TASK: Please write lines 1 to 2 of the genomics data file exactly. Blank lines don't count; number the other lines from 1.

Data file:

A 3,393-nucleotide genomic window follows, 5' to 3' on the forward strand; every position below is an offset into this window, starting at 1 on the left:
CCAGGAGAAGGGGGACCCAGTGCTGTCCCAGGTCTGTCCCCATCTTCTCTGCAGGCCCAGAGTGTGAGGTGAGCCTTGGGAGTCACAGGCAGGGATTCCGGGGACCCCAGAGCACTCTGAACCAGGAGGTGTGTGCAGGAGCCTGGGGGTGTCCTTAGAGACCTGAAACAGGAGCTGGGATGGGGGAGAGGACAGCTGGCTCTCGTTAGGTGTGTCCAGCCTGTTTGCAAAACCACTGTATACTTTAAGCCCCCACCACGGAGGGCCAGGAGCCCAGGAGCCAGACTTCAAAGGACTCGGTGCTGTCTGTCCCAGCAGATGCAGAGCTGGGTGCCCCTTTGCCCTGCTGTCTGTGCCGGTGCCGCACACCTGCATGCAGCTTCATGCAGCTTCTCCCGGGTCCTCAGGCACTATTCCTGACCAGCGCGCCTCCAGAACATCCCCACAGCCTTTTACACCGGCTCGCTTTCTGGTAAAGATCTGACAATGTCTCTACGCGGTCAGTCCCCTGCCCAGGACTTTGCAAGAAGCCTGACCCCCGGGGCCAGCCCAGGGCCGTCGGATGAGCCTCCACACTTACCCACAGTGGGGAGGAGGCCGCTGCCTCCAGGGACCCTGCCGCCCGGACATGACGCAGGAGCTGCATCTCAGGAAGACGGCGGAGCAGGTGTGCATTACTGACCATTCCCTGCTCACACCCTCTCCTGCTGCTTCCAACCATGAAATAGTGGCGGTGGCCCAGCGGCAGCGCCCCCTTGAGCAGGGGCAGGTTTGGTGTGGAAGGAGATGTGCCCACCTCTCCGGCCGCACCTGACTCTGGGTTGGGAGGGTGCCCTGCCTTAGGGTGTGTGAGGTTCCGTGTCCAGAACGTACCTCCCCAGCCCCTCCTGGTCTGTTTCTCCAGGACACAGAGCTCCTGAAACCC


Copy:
A 3,393-nucleotide genomic window follows, 5' to 3' on the forward strand; every position below is an offset into this window, starting at 1 on the left:
CCAGGAGAAGGGGGACCCAGTGCTGTCCCAGGTCTGTCCCCATCTTCTCTGCAGGCCCAGAGTGTGAGGTGAGCCTTGGGAGTCACAGGCAGGGATTCCGGGGACCCCAGAGCACTCTGAACCAGGAGGTGTGTGCAGGAGCCTGGGGGTGTCCTTAGAGACCTGAAACAGGAGCTGGGATGGGGGAGAGGACAGCTGGCTCTCGTTAGGTGTGTCCAGCCTGTTTGCAAAACCACTGTATACTTTAAGCCCCCACCACGGAGGGCCAGGAGCCCAGGAGCCAGACTTCAAAGGACTCGGTGCTGTCTGTCCCAGCAGATGCAGAGCTGGGTGCCCCTTTGCCCTGCTGTCTGTGCCGGTGCCGCACACCTGCATGCAGCTTCATGCAGCTTCTCCCGGGTCCTCAGGCACTATTCCTGACCAGCGCGCCTCCAGAACATCCCCACAGCCTTTTACACCGGCTCGCTTTCTGGTAAAGATCTGACAATGTCTCTACGCGGTCAGTCCCCTGCCCAGGACTTTGCAAGAAGCCTGACCCCCGGGGCCAGCCCAGGGCCGTCGGATGAGCCTCCACACTTACCCACAGTGGGGAGGAGGCCGCTGCCTCCAGGGACCCTGCCGCCCGGACATGACGCAGGAGCTGCATCTCAGGAAGACGGCGGAGCAGGTGTGCATTACTGACCATTCCCTGCTCACACCCTCTCCTGCTGCTTCCAACCATGAAATAGTGGCGGTGGCCCAGCGGCAGCGCCCCCTTGAGCAGGGGCAGGTTTGGTGTGGAAGGAGATGTGCCCACCTCTCCGGCCGCACCTGACTCTGGGTTGGGAGGGTGCCCTGCCTTAGGGTGTGTGAGGTTCCGTGTCCAGAACGTACCTCCCCAGCCCCTCCTGGTCTGTTTCTCCAGGACACAGAGCTCCTGAAACCC